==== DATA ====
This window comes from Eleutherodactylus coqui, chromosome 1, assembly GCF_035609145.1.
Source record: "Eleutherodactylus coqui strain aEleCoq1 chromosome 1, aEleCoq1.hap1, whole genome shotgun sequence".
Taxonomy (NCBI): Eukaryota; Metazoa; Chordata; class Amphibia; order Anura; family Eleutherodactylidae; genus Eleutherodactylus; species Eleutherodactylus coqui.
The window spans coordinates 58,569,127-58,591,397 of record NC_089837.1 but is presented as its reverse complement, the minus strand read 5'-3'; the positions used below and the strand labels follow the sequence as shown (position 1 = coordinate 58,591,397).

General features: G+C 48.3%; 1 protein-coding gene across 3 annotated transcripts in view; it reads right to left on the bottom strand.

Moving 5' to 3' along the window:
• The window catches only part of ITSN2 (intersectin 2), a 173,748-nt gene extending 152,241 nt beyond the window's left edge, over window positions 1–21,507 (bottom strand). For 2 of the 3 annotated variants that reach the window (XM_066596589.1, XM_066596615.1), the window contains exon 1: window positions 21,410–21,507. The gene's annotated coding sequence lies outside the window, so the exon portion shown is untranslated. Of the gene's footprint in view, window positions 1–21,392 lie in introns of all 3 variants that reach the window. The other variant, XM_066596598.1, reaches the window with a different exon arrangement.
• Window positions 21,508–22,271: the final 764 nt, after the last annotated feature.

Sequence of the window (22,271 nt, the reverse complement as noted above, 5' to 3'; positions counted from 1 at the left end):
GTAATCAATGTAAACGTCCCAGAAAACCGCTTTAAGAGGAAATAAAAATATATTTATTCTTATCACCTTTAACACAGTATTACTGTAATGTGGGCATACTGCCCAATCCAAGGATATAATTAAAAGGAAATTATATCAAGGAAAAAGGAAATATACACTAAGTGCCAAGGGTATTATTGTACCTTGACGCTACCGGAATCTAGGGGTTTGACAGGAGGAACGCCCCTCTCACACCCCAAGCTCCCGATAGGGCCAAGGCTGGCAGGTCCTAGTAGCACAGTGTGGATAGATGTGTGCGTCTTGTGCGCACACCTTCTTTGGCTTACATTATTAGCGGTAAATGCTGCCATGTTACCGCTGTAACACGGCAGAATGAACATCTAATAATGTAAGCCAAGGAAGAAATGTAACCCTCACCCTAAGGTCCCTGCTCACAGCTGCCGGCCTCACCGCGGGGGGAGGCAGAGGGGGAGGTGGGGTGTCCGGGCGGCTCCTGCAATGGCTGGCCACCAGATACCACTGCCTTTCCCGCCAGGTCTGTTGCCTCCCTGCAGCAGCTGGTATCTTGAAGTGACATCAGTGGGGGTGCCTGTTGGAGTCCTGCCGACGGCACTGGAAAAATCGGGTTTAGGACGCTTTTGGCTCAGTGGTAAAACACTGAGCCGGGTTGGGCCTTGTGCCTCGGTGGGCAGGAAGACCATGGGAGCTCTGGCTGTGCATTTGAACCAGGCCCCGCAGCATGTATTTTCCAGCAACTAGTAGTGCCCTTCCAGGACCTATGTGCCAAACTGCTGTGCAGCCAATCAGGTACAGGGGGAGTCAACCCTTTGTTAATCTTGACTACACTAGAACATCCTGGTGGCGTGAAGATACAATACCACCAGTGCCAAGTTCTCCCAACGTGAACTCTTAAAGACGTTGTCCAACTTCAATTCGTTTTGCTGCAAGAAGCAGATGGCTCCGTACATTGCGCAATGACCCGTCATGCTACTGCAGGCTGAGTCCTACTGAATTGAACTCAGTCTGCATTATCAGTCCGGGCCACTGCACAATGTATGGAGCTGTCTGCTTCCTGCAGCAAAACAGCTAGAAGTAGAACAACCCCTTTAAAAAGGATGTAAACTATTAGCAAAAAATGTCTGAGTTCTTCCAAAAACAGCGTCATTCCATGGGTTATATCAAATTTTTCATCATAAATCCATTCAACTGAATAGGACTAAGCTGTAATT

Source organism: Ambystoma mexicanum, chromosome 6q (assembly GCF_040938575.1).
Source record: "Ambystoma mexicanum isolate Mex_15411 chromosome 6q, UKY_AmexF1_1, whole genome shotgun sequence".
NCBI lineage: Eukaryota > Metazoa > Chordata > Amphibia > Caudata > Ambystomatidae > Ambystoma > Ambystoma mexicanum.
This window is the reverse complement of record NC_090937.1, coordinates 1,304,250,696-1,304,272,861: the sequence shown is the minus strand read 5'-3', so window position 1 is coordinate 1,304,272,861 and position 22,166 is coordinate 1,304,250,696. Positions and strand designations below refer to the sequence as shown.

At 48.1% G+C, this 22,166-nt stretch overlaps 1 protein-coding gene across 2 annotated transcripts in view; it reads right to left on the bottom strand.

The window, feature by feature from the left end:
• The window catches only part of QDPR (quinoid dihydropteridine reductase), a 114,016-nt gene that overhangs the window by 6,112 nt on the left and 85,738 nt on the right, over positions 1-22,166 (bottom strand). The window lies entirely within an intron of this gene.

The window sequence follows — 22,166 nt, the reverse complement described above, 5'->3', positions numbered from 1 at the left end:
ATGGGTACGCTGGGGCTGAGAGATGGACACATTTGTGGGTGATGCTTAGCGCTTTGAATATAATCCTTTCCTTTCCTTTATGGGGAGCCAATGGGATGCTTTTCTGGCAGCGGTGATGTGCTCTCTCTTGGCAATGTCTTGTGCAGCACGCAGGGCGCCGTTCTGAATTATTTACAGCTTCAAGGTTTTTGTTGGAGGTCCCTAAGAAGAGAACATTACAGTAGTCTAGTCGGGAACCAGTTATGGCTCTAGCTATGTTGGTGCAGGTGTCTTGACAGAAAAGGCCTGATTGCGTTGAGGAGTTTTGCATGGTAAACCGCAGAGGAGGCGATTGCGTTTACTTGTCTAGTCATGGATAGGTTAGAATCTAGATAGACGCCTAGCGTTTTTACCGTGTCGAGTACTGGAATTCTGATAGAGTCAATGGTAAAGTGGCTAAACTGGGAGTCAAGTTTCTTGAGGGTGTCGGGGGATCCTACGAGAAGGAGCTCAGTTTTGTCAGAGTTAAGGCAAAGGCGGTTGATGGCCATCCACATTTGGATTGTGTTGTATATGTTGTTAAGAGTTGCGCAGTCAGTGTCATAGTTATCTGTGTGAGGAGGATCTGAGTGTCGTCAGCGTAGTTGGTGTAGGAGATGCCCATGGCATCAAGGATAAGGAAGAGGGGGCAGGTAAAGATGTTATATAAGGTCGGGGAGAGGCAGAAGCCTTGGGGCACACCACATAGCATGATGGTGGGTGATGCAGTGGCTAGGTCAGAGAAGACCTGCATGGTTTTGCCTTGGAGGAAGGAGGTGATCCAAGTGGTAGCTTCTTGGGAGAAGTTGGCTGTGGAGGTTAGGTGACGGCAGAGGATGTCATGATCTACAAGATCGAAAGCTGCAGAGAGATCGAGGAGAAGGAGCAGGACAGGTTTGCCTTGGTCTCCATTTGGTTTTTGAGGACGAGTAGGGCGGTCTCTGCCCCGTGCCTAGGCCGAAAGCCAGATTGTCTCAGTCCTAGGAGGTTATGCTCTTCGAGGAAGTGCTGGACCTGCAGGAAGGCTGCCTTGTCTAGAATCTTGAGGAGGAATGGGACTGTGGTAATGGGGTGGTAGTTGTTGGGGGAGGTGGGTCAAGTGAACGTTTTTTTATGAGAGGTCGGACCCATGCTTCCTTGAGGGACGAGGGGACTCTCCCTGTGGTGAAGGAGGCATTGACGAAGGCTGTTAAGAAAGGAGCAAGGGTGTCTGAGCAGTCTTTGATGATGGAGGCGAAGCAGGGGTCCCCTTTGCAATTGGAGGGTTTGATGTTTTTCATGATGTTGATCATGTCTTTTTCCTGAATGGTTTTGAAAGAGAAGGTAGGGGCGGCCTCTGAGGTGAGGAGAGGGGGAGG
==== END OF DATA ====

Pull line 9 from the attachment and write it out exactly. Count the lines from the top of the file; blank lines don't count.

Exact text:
Sequence of the window (22,271 nt, the reverse complement as noted above, 5' to 3'; positions counted from 1 at the left end):